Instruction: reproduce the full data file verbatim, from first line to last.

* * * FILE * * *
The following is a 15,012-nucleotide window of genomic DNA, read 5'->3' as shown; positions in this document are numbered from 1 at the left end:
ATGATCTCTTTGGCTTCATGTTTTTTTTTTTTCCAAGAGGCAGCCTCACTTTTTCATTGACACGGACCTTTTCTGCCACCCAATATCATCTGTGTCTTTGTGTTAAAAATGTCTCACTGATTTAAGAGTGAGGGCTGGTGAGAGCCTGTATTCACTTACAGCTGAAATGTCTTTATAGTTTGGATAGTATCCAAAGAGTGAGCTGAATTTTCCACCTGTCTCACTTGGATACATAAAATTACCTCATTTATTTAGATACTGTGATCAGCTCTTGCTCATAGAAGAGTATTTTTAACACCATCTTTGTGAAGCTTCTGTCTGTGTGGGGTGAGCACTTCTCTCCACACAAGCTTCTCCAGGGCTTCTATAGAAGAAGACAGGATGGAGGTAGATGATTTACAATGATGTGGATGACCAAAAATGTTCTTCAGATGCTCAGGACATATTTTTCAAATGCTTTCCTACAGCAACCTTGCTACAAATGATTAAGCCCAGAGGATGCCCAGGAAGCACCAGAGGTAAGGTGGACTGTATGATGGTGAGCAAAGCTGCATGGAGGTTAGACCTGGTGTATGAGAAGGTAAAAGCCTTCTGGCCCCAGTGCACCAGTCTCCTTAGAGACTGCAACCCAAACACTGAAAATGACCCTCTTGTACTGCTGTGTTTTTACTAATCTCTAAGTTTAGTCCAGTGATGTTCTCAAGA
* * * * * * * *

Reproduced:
The following is a 15,012-nucleotide window of genomic DNA, read 5'->3' as shown; positions in this document are numbered from 1 at the left end:
ATGATCTCTTTGGCTTCATGTTTTTTTTTTTTCCAAGAGGCAGCCTCACTTTTTCATTGACACGGACCTTTTCTGCCACCCAATATCATCTGTGTCTTTGTGTTAAAAATGTCTCACTGATTTAAGAGTGAGGGCTGGTGAGAGCCTGTATTCACTTACAGCTGAAATGTCTTTATAGTTTGGATAGTATCCAAAGAGTGAGCTGAATTTTCCACCTGTCTCACTTGGATACATAAAATTACCTCATTTATTTAGATACTGTGATCAGCTCTTGCTCATAGAAGAGTATTTTTAACACCATCTTTGTGAAGCTTCTGTCTGTGTGGGGTGAGCACTTCTCTCCACACAAGCTTCTCCAGGGCTTCTATAGAAGAAGACAGGATGGAGGTAGATGATTTACAATGATGTGGATGACCAAAAATGTTCTTCAGATGCTCAGGACATATTTTTCAAATGCTTTCCTACAGCAACCTTGCTACAAATGATTAAGCCCAGAGGATGCCCAGGAAGCACCAGAGGTAAGGTGGACTGTATGATGGTGAGCAAAGCTGCATGGAGGTTAGACCTGGTGTATGAGAAGGTAAAAGCCTTCTGGCCCCAGTGCACCAGTCTCCTTAGAGACTGCAACCCAAACACTGAAAATGACCCTCTTGTACTGCTGTGTTTTTACTAATCTCTAAGTTTAGTCCAGTGATGTTCTCAAGA